Erin Albert is a pharmacist/assistant professor/entrepreneur/writer/law student. You can learn more about her at www.erinalbert.com. Erin and I recently connected over Twitter when talking about the ‘slash’ – a.k.a. the portfolio career. She has been kind enough to write a brief post for the blog here, and my response is below her writing.
As an educator of today’s university students in a professional program, I’m often asked about career development: especially now, during this slowly recovering economy. On the day I wrote this post, a student asked me whether or not to accept a decent job offer she had received (but which required an immediate decision) or wait it out for the job she really wanted. I asked her: why not both?
Let me further explain. To put all one’s career eggs in one basket anymore can and could be a nightmare. With one job, you’re just one mere redundancy programme away from termination. However, on the other hand, the “slash,” or the person who has multiple careers and streams of income coming in at the same time, will not be as crushed by termination, because she will also have multiple streams of income, not just one.
The economic downturn has magnified the existence of the slash. Whether one wishes to call it “income patching” or “economic gardening,” the slash has a variety of careers occurring at the same time. For example, a friend I recently interviewed for my new next book (entitled, Single. Women. Entrepreneurs.) is an attorney/consignment store owner/notary. She literally holds all three positions right now. Another in the book is a pharmacist/wedding planner/entrepreneur/wedding planner educator. Yet another friend of mine teaches at the community college level and is an attorney/political reporter/radio talk show host/comedian.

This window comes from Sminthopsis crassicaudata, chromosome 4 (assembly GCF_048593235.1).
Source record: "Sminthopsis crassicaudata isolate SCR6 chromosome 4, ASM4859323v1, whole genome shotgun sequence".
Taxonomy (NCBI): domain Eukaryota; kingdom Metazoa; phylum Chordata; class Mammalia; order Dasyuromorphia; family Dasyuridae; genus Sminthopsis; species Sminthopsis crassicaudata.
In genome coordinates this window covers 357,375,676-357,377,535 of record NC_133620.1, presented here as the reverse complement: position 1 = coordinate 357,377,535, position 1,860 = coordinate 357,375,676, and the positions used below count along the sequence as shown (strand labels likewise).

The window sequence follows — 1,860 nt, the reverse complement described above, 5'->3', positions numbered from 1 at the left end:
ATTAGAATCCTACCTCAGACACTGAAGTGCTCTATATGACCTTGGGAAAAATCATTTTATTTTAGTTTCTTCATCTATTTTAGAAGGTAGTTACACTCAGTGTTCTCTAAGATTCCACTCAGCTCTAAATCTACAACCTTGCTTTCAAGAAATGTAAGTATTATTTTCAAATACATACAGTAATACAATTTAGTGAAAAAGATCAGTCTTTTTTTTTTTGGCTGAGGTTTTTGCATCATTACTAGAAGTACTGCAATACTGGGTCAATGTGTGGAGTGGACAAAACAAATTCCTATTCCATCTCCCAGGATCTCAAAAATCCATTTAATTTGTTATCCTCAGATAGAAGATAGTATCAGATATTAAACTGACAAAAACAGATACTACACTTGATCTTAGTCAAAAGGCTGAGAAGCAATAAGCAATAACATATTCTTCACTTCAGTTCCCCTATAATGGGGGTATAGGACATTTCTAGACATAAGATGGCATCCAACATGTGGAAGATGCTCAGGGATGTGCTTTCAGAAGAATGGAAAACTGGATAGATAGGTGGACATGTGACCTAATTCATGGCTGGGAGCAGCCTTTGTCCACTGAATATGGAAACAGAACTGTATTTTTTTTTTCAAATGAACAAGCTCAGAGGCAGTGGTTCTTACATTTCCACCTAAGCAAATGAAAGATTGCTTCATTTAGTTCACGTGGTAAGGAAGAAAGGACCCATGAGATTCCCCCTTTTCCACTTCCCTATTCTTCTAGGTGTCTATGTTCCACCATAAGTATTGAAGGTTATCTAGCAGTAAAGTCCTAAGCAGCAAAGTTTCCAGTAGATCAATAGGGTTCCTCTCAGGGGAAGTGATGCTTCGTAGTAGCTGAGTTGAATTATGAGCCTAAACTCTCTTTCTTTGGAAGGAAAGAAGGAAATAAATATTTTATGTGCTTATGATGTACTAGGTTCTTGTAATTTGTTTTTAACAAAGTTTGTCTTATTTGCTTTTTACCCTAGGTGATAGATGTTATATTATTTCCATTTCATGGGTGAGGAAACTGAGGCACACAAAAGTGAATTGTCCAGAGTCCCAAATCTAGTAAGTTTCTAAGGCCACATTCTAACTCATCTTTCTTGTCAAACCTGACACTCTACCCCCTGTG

I could go one with even more slashes from my life, but I think you get the picture. If any of my friends mentioned above loses one of his or her jobs, devastation, catastrophe and horror will not ensue. It will be in fact easier for them to recover, and probably also find yet another job, because they have multiple skill sets, multiple streams of thinking, multiple networks to tap into, and most importantly, more streams of income already coming in to their bank accounts.
Slashes are no longer limited to horror movies. They are actually a blessing and a solution to this economic recovery!
The Setsights perspective:
At Setsights I often say to coachees that they should aim for a job or jobs they enjoy. Naturally, people have wide skills sets, and often multiple part-time jobs can indeed be more satisfactory. I had a client who spends part of her time as a music teacher and part of the time as a writer, and came to me because she wanted to turn her hobby (web design) into a job.
Together we worked out that she could provide occasional web design projects to others, without having to make it a full time career. Today she’s happy: she gets to enjoy her web design, her teaching and her writing; all the “strings to her bow” are tuned.
Personally, I’m also a slash. I have always had multiple things on, from when I was a student/music teacher, to a student/photographer/lighting designer, and the modern day when I’m a coach/trainer/writer/management consultant/performer. I couldn’t be fulfilled if I removed a slash. Being fulfilled makes me happy, and the goal is Setsights is for me to help you be happy as well.